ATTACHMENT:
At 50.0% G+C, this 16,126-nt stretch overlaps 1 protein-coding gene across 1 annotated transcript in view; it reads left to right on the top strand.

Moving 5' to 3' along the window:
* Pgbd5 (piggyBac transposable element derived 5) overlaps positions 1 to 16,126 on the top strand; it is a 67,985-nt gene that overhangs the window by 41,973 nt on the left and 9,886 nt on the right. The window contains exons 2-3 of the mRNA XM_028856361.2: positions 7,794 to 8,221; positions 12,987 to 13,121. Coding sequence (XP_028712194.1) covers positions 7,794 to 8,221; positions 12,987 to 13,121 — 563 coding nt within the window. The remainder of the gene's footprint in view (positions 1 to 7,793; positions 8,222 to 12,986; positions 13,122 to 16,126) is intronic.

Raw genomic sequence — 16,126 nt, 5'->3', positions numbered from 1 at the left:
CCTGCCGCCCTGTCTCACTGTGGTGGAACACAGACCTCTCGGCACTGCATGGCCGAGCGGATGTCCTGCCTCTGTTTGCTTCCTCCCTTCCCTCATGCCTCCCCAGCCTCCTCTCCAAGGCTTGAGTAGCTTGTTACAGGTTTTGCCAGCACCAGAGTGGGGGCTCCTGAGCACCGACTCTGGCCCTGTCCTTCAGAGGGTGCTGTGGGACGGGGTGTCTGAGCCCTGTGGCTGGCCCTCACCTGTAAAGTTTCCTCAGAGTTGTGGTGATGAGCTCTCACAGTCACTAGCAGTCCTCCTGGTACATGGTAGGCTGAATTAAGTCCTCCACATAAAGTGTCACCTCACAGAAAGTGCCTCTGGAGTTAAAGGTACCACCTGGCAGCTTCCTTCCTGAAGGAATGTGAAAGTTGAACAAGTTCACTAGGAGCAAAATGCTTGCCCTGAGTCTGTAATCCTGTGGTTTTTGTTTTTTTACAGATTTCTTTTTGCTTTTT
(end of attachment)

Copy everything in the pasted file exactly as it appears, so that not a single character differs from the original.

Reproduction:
At 50.0% G+C, this 16,126-nt stretch overlaps 1 protein-coding gene across 1 annotated transcript in view; it reads left to right on the top strand.

Moving 5' to 3' along the window:
* Pgbd5 (piggyBac transposable element derived 5) overlaps positions 1 to 16,126 on the top strand; it is a 67,985-nt gene that overhangs the window by 41,973 nt on the left and 9,886 nt on the right. The window contains exons 2-3 of the mRNA XM_028856361.2: positions 7,794 to 8,221; positions 12,987 to 13,121. Coding sequence (XP_028712194.1) covers positions 7,794 to 8,221; positions 12,987 to 13,121 — 563 coding nt within the window. The remainder of the gene's footprint in view (positions 1 to 7,793; positions 8,222 to 12,986; positions 13,122 to 16,126) is intronic.

Raw genomic sequence — 16,126 nt, 5'->3', positions numbered from 1 at the left:
CCTGCCGCCCTGTCTCACTGTGGTGGAACACAGACCTCTCGGCACTGCATGGCCGAGCGGATGTCCTGCCTCTGTTTGCTTCCTCCCTTCCCTCATGCCTCCCCAGCCTCCTCTCCAAGGCTTGAGTAGCTTGTTACAGGTTTTGCCAGCACCAGAGTGGGGGCTCCTGAGCACCGACTCTGGCCCTGTCCTTCAGAGGGTGCTGTGGGACGGGGTGTCTGAGCCCTGTGGCTGGCCCTCACCTGTAAAGTTTCCTCAGAGTTGTGGTGATGAGCTCTCACAGTCACTAGCAGTCCTCCTGGTACATGGTAGGCTGAATTAAGTCCTCCACATAAAGTGTCACCTCACAGAAAGTGCCTCTGGAGTTAAAGGTACCACCTGGCAGCTTCCTTCCTGAAGGAATGTGAAAGTTGAACAAGTTCACTAGGAGCAAAATGCTTGCCCTGAGTCTGTAATCCTGTGGTTTTTGTTTTTTTACAGATTTCTTTTTGCTTTTT